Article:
|Nutrition Facts (per serving)|
|Servings: 4 to 6|
|Amount per serving|
|% Daily Value*|
|Total Fat 4g||5%|
|Saturated Fat 2g||12%|
|Total Carbohydrate 41g||15%|
|Dietary Fiber 5g||19%|
|Total Sugars 3g|
|Vitamin C 30mg||152%|
|*The % Daily Value (DV) tells you how much a nutrient in a food serving contributes to a daily diet. 2,000 calories a day is used for general nutrition advice.|
Colcannon is a favorite Irish recipe made of potatoes, dairy, and cabbage or kale. Although usually associated with Saint Patrick's Day, colcannon is actually most seen on Irish tables on Halloween nights when the cook hides little trinkets in the mash, each representing fortune, poverty, or perhaps the chance of a future marriage.
There are as many recipes for this mashed potato dish as there are cooks in Ireland. Each household and region has a favorite way of cooking the colcannon. What seems to be commonplace in all of them is the presence of generous amounts of butter, potatoes and dairy, and cabbage or kale as the vegetable of choice to add volume and flavor to this tasty preparation.
For the perfect colcannon, choose floury potatoes, as these have more starch and less water and produce a fluffier mash. Varieties like Rosamunda, Desiree, Melody, Blue Congo, King Edward, Maris Piper, or Early Puritan are excellent potatoes for this dish. Serve the colcannon with boiled ham, Irish bacon, corned beef, Irish stew, or lamb chops for a hearty and flavorful true Irish meal.
Click Play to See This Traditional Irish Colcannon Recipe Come Together
"Everyone loves mashed potatoes, but not everyone loves kale. But mix them together with plenty of butter, and you have a versatile, nutritious side dish that everyone will like. We enjoyed this dish and it was easy to make. We served it with baked salmon, but any protein would work well." —Danielle Centoni
1 dash salt, plus more to taste
2 russet potatoes, peeled and quartered (22 ounces)
4 ounces curly kale, chopped and stems removed (about 1/2 bunch)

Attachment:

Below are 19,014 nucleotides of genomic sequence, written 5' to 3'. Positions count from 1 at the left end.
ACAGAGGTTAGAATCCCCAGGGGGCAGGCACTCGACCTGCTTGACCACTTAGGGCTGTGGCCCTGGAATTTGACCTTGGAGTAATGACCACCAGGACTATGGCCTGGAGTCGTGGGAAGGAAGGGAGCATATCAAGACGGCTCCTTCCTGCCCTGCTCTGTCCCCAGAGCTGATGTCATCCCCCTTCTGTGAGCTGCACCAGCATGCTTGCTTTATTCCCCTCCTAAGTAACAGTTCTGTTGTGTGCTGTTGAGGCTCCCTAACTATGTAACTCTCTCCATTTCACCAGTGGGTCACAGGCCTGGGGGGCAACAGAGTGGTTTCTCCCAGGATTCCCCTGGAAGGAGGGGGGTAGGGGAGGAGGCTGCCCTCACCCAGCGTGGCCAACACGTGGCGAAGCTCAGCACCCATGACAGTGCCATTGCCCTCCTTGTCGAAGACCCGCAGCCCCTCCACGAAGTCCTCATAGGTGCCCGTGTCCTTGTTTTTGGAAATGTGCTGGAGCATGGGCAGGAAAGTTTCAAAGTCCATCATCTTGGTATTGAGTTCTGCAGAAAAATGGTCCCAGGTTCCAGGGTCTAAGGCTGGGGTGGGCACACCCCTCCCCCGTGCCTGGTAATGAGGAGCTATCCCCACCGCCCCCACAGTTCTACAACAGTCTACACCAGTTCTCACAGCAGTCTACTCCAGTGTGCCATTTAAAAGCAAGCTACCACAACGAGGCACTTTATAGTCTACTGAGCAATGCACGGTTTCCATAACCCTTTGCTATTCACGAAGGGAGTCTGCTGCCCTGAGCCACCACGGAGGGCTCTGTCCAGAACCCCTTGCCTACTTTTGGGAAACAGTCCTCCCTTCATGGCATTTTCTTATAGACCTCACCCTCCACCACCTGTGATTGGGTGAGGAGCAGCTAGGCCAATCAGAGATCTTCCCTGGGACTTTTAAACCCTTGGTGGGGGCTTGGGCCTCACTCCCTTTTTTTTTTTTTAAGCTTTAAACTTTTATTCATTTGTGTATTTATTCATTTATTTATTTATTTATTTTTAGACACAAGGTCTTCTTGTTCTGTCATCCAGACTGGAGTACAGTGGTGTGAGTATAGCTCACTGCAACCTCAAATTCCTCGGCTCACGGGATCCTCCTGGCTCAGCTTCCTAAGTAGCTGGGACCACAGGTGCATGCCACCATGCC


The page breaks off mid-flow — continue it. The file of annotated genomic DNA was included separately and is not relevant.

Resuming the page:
2 spring onions, roughly chopped (1/2 cup)
4 ounces (1/2 cup) unsalted butter
1 spring onion, finely chopped (1/4 cup)
Freshly ground black pepper, to taste
2 ounces (1/4 cup) unsalted butter, optional for serving
Gather the ingredients.
Lightly salt a pot of hot water and simmer the potatoes until soft in the middle when pierced with a sharp knife.
In a different pot, blanch the curly kale in boiling water for 1 minute.
Drain the kale and reserve.
Place the 1/2 cup of roughly chopped spring onions and the blanched kale into a blender and pulse for 10 seconds until roughly mixed. (You want the vegetables to have some texture.)
Drain the potatoes and add 4 ounces of butter.
Mash the potatoes and butter until smooth and creamy.
Add the kale and spring onion mixture and stir well.
Add the 1/4 cup of finely chopped spring onions and season with salt and pepper to taste.
Top the mash with the optional 2 ounces of butter, if desired. Serve and enjoy.
- Cabbage Colcannon: If finding fresh seasonal kale is not possible, replace it with shredded cabbage. Use a dark green leafy cabbage, such as Savoy or spring cabbage, soften it in a tablespoon of butter, and then briefly pulse it with the spring onions as you'd do with the kale.
- Colcannon Cakes: A lovely and delicious alternative to colcannon is to shape it into cakes. For every 3 cups of colcannon, you'll need 1 cup of all-purpose flour, 1 egg, and an extra dash of salt and pepper. Mix everything, shape the mash like cakes, and fry in vegetable oil until golden brown on both sides. Top them with a poached egg and a dollop of hollandaise sauce. Making these cakes is also a great way of using up leftovers.
- Bacon Colcannon: Fry 3 to 4 slices of bacon in a pan until crispy. Reserve 1 tablespoon of the bacon fat and discard the rest. Follow the recipe as instructed, but use 3 tablespoons of butter and the reserved tablespoon of fat to mash the potatoes. Mix the mash with the vegetables, and top with the bacon and just a small knob of butter instead of 2 full ounces.
Why Is It Called Colcannon?
Colcannon's name comes from the Gaelic cál and caineann, which stand for cabbage (or kale) and leek, respectively. Other linguistic interpretations of the name point to "white-headed cabbage."
What's the Difference Between Champ and Colcannon?
Champ and colcannon are both favorite Irish mashed potato dishes. They're very similar, though champ recipes tend to feature spring onions (scallions) alone, while colcannon adds cabbage, kale, or leeks.